In 2005, Record Collector began a series of books that sought to present the top 100 most collectible records of a given genre of music. Each book has been written by a specialist in that field, and investigates the story behind each records in the Top 100, along with accompanying record and label images.

So far, two books have been published, 100 Greatest Psychedelic Records and 100 Greatest Rock'N'Roll Records.

The RRPG[edit]

The Rare Record Price Guide features an alphabetical list of all the artists with notable collectables, and then lists each collectible release in chronological order. It includes 78rpm records, 7”, 10” and 12” vinyl singles and EPs, vinyl LPs, and cassette and CD singles and albums.

Each release format has a minimum value, and if a particular release reaches or exceeds that, the RRPG features it, giving the entry full label, catalogue number, A-side and B-side listings (where applicable), distinctive features of the item and price information.

To that it puts a fair, accurate and realistic valuation on each record, which serves as a barometer for buyers and sellers of rare records. All of its valuations are for records in excellent, or 'Mint' condition. Where there are different versions of the same record (for example, a limited number may have been issued in a picture sleeve), then two prices are given, to reflect that difference.

The RRPG is not designed to be a complete discography of a given artist, but a reference for collectors and dealers of collectible records. Its focus is on music released from the 1950s onwards, including various artists compilations and soundtracks. For the majority of the listings, the records have to have been made commercially available in the UK. Exceptions include:

  • Releases from the Republic Of Ireland, which were imported into Britain, but not officially issued.
  • 'Export Releases' manufactured in the UK in the 1950s and 1960s, and distributed to countries that did not have their own pressing plants.
  • Records, flexidiscs, cassettes or CDs included as freebies with magazines, books or other records.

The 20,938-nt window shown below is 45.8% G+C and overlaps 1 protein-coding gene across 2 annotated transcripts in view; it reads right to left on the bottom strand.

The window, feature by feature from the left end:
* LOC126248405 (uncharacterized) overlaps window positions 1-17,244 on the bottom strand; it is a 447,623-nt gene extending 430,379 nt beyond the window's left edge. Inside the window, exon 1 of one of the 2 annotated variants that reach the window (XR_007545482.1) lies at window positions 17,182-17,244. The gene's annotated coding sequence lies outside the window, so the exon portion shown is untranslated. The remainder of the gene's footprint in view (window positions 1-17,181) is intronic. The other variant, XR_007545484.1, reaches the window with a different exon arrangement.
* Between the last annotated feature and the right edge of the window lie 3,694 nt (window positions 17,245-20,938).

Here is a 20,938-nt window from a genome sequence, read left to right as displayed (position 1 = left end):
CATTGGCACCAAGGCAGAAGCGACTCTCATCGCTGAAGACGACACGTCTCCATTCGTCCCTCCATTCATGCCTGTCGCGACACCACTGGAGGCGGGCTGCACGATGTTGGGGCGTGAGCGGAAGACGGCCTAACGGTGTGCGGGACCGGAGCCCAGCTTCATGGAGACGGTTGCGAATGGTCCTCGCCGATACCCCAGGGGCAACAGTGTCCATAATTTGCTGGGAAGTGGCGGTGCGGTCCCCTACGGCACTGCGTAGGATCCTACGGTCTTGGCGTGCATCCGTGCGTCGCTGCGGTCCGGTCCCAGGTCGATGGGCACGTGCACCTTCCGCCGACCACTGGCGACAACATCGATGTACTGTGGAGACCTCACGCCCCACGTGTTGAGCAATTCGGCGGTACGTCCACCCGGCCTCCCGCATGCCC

• Promotional releases, demos, test pressings and acetate recordings where they have been made available to the public, contain unique material and/or packaging, or are so important/well known among collectors that they warrant inclusion.

The RRPG Online[edit]

In the April 2010 issue of Record Collector it was announced the Rare Record Price Guide was going online. The online database contains all the latest updates, a live currency converting function, more photos and the ability for users to submit their own content.

Additionally, users can get total collection valuations by adding records in the database to a private "My Collection" section of the site.


  1. ^ a b c d Roy Shuker (28 Jan 2013). Wax Trash and Vinyl Treasures: Record Collecting as a Social Practice. Ashgate Publishing, Ltd. p. 153. ISBN 978-1-4094-9397-6.
  2. ^ "Record Collector Magazine". newsstand.co.uk.
  3. ^ "Beatles Monthly". beatchapter.com.
  4. ^ "History of The Beatles Book". Music Goldmine.
  5. ^ "The Beatles Monthly Book 1976-2003". tracks.co.uk.
  6. ^ Peter Doggett (22 October 2007). "Record Collector 25 Years". recordcollectormag.com.
  7. ^ "Kerrang! founder Alan Lewis to retire later this month", Press Gazette, 21 March 2011. Retrieved 13 July 2021
  8. ^ Wallop, Harry (April 21, 2011). "Sex Pistols named as most collectable record". Telegraph.co.uk. Archived from the original on 2022-01-12. Retrieved 2 September 2019.
  9. ^ "Record Collector announces new editor". Inpublishing.co.uk. 22 February 2018. Retrieved 2 September 2019.